SUZANNE MONYAK: ‘Last year, the Illinois state house passed a law that would force divorce courts not just to divvy pets up between their “parents” in a custody battle, but to think about their well being, too. “It sort of starts treating your animal more like children,” says Illinois State Senator Linda Holmes, the legislation’s sponsor. Illinois is only the second state to adopt a law that would consider the well being of animals in custody battles… And while these state laws may at first seem limited, animal rights lawyers say that they are a step forward in the recent push to recognize the rights of animals—not as property, as they have historically been seen in the eyes of the law, but as sentient individuals, entitled to certain rights of their own.
“In the last five years or so, it’s gone from sort of this very fringe area of the law to very mainstream,” said Tony Eliseuson, a senior staff attorney at the Animal Legal Defense Fund. Not only could new laws recognizing animals as individuals spread to other states, but they might also provide a precedent for novel interpretations of the law, rippling out into other areas from veterinary malpractice to agricultural and entertainment industries, as activists challenge what they see as inhumane treatment of animals kept in captivity… The idea that animals might have rights of their own is a relatively new one.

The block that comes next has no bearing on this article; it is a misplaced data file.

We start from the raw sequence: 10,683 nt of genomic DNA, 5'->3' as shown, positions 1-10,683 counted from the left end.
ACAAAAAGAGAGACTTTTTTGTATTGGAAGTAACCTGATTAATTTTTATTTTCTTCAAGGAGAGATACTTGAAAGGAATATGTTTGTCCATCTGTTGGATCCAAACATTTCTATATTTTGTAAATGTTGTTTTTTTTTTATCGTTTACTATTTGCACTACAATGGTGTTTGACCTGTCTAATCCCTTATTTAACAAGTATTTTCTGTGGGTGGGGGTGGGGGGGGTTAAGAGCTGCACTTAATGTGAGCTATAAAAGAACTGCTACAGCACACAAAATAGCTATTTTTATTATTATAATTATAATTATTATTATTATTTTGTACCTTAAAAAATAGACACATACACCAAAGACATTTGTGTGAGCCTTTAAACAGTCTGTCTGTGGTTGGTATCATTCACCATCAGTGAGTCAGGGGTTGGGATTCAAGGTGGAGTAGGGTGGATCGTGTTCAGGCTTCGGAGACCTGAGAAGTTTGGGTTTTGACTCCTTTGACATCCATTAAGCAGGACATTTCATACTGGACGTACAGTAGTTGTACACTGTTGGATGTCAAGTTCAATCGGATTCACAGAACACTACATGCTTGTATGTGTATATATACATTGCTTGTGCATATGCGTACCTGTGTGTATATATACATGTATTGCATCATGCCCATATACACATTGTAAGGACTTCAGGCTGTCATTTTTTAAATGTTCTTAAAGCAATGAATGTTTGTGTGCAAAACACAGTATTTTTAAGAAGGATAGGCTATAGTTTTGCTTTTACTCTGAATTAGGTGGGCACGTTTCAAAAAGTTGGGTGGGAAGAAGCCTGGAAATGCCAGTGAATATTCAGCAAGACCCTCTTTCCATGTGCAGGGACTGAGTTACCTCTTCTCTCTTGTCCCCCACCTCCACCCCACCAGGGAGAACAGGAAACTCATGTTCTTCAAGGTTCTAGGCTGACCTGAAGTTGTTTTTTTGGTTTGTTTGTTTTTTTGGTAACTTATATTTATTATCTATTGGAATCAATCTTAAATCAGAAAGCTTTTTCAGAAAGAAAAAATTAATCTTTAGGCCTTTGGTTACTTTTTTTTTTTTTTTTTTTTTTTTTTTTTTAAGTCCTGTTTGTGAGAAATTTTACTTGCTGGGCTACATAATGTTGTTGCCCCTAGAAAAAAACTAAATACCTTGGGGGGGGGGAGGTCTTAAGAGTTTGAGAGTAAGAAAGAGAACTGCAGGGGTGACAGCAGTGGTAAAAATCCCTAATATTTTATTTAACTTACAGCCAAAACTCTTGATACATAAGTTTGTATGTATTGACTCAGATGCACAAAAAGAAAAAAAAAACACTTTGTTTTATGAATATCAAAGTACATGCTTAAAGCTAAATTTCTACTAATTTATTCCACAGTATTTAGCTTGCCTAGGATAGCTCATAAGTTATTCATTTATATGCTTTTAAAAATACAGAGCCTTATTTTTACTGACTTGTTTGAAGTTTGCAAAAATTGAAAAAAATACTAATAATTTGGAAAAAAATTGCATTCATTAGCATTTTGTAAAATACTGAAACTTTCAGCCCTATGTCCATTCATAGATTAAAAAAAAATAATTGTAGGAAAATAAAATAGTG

For much of the twentieth century, the law considered pets, or companion animals, to be property—akin to a rug or a toaster… [Although] the new Illinois state law… avoids explicitly using the term “sentient”… according to Eliseuson, the law nonetheless has “formally recognized the sentient interests of companion animals and given the power to the court to put the rights and interests of animals ahead of their guardians”—one step closer to recognizing what other countries have acknowledged… All 50 states have laws on the books to prevent cruelty against animals. Even though animals are still seen as property in many states, if someone murders their cat, they could be liable for a felony. This isn’t the case for other kinds of property; you can’t be held liable for hurting a toaster’. SOURCE…